The People’s Bank of China, the country’s central bank, will sell three-year bills for the first time since June 2008. The sale is a likely precursor to either an increase in official interest rates by the central bank or an end to the renminbi/dollar currency peg. In March 2007 the People’s Bank raised interest rates two months after selling three-year bills. The bank hasn’t raised interest rates since December 2007.
Issuing higher yield bills would be one way for the central bank to reduce lending by China’s banks. The theory is that a higher yielding bill would draw some money that banks would otherwise use to make new loans. At yesterday’s auction of one-year bills, the market set the yield at just 1.9264%. That’s below the 2.7% rate of inflation in February.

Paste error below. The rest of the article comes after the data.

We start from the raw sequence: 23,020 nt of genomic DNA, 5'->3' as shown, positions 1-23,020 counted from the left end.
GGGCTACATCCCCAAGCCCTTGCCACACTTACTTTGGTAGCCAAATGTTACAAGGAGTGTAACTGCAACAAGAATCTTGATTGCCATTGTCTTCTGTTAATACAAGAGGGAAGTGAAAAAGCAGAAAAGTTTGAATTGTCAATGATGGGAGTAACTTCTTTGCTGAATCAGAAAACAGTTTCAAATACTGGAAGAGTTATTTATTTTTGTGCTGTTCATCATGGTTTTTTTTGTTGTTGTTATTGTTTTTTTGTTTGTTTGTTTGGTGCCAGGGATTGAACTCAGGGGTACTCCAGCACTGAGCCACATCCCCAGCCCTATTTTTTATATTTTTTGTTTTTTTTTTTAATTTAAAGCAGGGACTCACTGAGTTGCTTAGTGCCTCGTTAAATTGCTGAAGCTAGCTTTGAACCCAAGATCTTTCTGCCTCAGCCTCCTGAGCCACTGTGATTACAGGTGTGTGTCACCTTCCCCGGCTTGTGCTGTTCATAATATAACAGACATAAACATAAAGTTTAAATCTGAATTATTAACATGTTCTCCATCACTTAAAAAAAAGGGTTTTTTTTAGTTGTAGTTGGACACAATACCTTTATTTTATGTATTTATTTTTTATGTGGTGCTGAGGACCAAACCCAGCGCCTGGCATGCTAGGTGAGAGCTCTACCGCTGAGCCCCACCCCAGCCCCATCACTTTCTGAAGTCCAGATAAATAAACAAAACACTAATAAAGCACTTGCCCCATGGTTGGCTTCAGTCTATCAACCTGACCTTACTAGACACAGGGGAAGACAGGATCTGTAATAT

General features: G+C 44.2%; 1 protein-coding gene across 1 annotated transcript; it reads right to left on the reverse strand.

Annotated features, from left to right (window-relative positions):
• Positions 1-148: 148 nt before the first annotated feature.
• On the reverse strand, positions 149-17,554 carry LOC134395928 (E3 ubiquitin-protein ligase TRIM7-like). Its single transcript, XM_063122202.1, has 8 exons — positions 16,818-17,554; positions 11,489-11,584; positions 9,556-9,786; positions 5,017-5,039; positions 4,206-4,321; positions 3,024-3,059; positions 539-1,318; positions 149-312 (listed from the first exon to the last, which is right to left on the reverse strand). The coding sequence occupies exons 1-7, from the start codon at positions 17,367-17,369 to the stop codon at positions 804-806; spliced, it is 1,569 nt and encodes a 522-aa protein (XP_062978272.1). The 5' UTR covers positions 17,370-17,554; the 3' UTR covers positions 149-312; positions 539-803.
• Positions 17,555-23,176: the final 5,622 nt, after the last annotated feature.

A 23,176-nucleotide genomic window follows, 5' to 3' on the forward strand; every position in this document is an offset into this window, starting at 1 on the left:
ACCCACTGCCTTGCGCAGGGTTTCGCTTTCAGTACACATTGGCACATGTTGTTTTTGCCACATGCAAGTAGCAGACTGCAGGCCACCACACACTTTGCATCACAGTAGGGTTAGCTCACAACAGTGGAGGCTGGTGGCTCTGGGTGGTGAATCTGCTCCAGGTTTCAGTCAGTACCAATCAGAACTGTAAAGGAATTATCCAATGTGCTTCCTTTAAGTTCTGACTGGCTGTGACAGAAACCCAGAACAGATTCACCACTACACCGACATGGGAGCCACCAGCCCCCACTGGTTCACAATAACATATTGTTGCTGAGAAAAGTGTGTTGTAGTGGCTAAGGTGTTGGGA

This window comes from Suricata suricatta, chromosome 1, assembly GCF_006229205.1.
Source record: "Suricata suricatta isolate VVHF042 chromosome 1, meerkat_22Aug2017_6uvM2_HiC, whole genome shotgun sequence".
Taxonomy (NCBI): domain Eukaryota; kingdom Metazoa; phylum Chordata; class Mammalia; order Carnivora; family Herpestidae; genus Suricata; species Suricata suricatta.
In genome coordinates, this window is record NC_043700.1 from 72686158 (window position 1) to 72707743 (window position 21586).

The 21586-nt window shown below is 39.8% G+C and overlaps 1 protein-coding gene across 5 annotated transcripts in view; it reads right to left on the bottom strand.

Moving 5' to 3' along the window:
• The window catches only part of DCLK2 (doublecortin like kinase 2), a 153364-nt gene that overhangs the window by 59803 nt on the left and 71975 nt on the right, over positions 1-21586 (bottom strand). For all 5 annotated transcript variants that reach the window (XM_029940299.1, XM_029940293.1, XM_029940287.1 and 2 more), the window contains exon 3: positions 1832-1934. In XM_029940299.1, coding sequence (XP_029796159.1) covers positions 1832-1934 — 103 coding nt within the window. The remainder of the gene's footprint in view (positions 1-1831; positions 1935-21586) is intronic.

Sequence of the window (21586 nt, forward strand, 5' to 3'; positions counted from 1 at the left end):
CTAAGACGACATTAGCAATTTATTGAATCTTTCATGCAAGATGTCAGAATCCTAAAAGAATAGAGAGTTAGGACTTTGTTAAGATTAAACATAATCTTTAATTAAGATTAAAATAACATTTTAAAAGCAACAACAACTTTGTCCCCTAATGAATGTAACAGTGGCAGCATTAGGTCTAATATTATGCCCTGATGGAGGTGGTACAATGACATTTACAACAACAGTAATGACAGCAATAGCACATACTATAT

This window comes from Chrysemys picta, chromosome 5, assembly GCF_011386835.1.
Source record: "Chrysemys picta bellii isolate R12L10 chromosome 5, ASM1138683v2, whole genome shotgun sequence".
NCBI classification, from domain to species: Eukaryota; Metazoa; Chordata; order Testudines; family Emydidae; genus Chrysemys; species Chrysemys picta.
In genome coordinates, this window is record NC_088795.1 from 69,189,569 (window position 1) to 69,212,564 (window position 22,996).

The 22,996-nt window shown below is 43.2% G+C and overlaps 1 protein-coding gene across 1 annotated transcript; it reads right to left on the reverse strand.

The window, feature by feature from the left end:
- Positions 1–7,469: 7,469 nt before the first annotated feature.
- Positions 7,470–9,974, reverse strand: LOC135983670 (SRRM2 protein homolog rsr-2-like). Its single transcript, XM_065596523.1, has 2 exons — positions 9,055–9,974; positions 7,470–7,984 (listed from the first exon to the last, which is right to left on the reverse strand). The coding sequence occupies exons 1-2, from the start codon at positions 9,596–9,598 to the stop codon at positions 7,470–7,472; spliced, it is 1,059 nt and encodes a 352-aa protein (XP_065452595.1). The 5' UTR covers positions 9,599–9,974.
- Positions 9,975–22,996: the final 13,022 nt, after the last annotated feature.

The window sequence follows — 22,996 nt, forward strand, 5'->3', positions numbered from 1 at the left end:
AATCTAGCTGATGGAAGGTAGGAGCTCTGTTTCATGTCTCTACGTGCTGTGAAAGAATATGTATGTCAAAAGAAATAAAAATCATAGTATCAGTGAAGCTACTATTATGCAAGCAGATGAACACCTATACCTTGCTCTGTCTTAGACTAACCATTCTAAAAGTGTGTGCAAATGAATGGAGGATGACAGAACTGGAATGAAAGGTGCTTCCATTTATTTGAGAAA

The People’s Bank is historically very reluctant to raise the official one-year lending rate, preferring measures such as increasing requirements for bank reserves as a way to control the money supply. But bank officials are increasingly saying that an interest rate increase may be the only way to fight inflation. People’s Bank advisor Li Daokui told the China Securities Journal on April 6 that the central bank would raise interest rates if inflation rose above 3%.